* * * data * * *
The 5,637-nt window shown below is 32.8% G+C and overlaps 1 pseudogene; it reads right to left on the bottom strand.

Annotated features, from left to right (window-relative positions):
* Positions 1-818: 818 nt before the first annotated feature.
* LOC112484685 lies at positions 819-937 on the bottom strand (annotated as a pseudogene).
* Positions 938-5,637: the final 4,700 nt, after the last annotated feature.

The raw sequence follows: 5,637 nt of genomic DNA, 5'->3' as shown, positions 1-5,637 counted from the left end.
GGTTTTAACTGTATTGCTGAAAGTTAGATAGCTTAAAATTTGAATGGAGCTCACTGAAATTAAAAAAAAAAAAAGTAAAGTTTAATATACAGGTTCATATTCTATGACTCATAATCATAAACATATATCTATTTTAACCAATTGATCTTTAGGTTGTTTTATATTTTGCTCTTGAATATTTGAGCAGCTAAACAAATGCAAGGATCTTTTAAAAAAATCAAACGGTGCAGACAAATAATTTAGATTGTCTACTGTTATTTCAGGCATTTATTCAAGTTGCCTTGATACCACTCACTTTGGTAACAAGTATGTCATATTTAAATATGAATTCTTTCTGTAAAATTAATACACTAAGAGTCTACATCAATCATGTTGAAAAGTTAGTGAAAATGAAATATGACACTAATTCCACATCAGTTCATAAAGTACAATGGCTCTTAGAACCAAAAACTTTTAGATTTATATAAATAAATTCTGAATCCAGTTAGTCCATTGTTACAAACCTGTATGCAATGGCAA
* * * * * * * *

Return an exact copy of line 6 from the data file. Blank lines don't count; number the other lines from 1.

The raw sequence follows: 5,637 nt of genomic DNA, 5'->3' as shown, positions 1-5,637 counted from the left end.